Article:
How to help Hurricane Matthew Victims in Haiti by Dr. Bertin Louis, Jr. 

How to help Hurricane Matthew Victims in Haiti by Dr. Bertin Louis, Jr. 
In addition to my previous post about how to help Hurricane victims in Haiti, allow me to share a few more words of advice about donations from a friend, Dr. Bertin Louis, Jr.

” Some people have asked me about Haiti and what you can do in light of the devastation wrought by Hurricane Matthew.

Here’s what you SHOULD NOT DO:


Here’s a quote from a recent article about the Red Cross’s “efforts” in Haiti: 

“Since the 2010 Haiti earthquake NPR and ProPublica went in search of the nearly $500 million and found a string of poorly managed projects, questionable spending and dubious claims of success, according to a review of hundreds of pages of the charity’s internal documents and emails, as well as interviews with a dozen current and former officials.

The Red Cross says it has provided homes to more than 130,000 people, but the number of permanent homes the charity has built is six.”


Lessons learned from 2004 (Hurricane Jeanne) and 2010 (earthquake) is that these in-kind donations:

a) Destroy the local economy and destabilize the communities. Despite the media portrayals of Haiti, many of the goods you find here in the US can be found in Haiti. Merchants sell rice, canned goods, clothing, etc. So, how can they compete with free? 

b) Cause logistical and financial problems. You will need to collect/ package the goods, get them through customs in US and Haiti, and have a mechanism for distribution inside the country. Many groups in 2010 were stuck with a stockpile of goods that never made it to the intended people. Use your money, time and energy wisely.

c) Lead to an overabundance of some goods and a short supply of others. We see a number of well-intentioned organizations, churches, politicians hosting collection drives but without an official assessment of what is needed on the ground, the collections may end up being futile and leading to same problems as mentioned above. So, if a decision is made to take in-kind donations, the advice given is to wait for the official assessment of needed items.


Donate. Preferably to an organization on the ground with a solid reputation of delivering on its mission.  Here’s a list of Haitian NGOs that you can donate to.  I list Haitian NGOs here because, as the Haitian Embassy has mentioned in a previous Tweet sent out after Hurricane Matthew hit Haiti:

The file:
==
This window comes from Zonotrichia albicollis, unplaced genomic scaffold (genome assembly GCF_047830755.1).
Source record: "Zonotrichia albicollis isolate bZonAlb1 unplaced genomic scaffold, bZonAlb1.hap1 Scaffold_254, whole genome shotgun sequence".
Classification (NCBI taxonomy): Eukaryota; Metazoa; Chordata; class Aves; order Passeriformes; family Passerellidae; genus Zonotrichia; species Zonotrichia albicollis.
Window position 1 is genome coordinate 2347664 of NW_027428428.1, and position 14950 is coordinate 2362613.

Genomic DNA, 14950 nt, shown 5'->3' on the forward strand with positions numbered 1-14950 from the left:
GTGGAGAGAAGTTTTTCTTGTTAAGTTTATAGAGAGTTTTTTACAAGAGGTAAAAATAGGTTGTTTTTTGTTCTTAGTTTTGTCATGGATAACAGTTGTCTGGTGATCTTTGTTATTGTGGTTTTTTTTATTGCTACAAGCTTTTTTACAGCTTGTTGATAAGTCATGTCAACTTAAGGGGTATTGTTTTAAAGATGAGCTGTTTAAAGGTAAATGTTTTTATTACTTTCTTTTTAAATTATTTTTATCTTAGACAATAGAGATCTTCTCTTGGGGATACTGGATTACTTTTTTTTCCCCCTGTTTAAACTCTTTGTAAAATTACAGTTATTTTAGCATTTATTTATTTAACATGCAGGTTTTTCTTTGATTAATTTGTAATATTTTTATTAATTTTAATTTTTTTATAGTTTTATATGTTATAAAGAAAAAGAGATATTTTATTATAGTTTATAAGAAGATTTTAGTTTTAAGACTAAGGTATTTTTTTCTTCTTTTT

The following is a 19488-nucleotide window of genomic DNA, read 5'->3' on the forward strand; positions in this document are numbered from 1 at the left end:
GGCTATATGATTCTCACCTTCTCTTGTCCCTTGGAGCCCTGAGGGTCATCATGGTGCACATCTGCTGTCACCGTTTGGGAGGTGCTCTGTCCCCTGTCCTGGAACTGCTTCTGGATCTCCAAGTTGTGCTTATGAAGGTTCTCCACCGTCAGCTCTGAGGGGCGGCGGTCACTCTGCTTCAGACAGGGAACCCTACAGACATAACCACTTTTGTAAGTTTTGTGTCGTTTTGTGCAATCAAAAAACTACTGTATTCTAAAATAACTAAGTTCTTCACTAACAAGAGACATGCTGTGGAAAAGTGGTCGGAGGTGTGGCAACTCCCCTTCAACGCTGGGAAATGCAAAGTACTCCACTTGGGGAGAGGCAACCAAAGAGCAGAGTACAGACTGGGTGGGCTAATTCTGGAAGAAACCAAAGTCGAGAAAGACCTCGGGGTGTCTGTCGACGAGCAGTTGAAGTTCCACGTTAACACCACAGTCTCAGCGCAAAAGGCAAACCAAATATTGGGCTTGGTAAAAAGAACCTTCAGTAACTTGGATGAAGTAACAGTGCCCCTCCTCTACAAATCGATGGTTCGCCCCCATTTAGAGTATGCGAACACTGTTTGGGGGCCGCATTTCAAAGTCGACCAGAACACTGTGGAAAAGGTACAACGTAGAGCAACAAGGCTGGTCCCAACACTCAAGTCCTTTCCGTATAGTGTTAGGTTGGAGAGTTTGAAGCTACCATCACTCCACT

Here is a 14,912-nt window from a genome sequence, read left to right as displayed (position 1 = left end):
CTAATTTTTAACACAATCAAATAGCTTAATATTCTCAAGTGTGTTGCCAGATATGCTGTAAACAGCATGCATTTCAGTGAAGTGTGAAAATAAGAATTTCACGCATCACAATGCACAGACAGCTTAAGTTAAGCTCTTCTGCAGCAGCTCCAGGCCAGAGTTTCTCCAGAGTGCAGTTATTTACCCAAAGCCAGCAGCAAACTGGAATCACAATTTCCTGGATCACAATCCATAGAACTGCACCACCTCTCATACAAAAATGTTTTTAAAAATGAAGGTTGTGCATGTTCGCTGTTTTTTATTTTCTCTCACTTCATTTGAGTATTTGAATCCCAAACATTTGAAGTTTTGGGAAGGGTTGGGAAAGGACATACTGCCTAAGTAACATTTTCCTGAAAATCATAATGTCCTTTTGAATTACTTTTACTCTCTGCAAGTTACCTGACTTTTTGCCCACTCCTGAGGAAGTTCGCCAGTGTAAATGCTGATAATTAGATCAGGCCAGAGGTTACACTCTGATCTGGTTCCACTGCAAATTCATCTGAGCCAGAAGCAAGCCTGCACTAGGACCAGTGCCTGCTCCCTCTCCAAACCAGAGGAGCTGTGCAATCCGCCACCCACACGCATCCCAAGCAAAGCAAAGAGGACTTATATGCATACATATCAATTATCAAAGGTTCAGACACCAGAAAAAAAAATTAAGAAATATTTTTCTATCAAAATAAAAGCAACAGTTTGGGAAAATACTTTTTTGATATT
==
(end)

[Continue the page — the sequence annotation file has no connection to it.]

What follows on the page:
“Hold off on clothes & food drives until assessments have been completed by those on the ground to avoid past mistakes”.  

Those “past mistakes” refers to donating to international aid organizations like Red Cross.  If you donate to a Haitian NGO, that aid will get to those affected on the ground.



Lambi Fund of Haiti (

Sowaseed (

Haiti Communitere (  

Sakala Haiti (  

SOIL Haiti (

Konbit Solèy Leve (

Volontariat pour le Développement d’Haïti (

Fondation Aquin Solidarité (


Hope for Today Outreach (

If there are any other Haitian organizations that you know of, please tag them and/or add them to this list and share with others.  If you know of any Haitian NGOs that are in Jeremie, Port-à-Piment, Les Cayes, Port Salut, Dame Marie, Pestel, Aquin, St Louis de Sud, and Leogane, please post links for them so people can direct funds to places where aid is needed and can get in the hands of those who need it most.

Here are some non-Haitian organizations with proven track records of helping and partnering with Haitians:



Doctors without Borders (

Roots of Development (

Partners in Health (

Border of Lights (

Nova Hope for Haiti (


Thank you for your time and attention. My hope is that whatever aid that is intended for helping Haitians in this dire time will get directly to my people.  

Keep Haiti and others in the path of Hurricane Matthew in your thoughts.”—Bertin Louis

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